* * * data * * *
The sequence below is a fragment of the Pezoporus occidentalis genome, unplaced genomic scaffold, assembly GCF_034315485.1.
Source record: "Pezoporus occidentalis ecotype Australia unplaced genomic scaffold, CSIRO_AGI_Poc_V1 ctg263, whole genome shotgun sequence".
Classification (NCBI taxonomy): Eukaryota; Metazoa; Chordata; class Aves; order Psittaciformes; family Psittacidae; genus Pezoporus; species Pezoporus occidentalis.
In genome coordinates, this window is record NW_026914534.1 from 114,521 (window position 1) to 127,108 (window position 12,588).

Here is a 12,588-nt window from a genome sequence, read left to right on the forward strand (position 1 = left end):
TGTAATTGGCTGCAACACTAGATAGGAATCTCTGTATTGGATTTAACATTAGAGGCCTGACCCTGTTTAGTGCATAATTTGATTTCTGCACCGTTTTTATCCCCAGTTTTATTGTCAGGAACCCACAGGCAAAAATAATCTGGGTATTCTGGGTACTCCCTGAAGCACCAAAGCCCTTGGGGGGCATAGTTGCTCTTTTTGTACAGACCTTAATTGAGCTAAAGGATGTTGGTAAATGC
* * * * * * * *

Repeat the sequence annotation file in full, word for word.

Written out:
The sequence below is a fragment of the Pezoporus occidentalis genome, unplaced genomic scaffold, assembly GCF_034315485.1.
Source record: "Pezoporus occidentalis ecotype Australia unplaced genomic scaffold, CSIRO_AGI_Poc_V1 ctg263, whole genome shotgun sequence".
Classification (NCBI taxonomy): Eukaryota; Metazoa; Chordata; class Aves; order Psittaciformes; family Psittacidae; genus Pezoporus; species Pezoporus occidentalis.
In genome coordinates, this window is record NW_026914534.1 from 114,521 (window position 1) to 127,108 (window position 12,588).

Here is a 12,588-nt window from a genome sequence, read left to right on the forward strand (position 1 = left end):
TGTAATTGGCTGCAACACTAGATAGGAATCTCTGTATTGGATTTAACATTAGAGGCCTGACCCTGTTTAGTGCATAATTTGATTTCTGCACCGTTTTTATCCCCAGTTTTATTGTCAGGAACCCACAGGCAAAAATAATCTGGGTATTCTGGGTACTCCCTGAAGCACCAAAGCCCTTGGGGGGCATAGTTGCTCTTTTTGTACAGACCTTAATTGAGCTAAAGGATGTTGGTAAATGC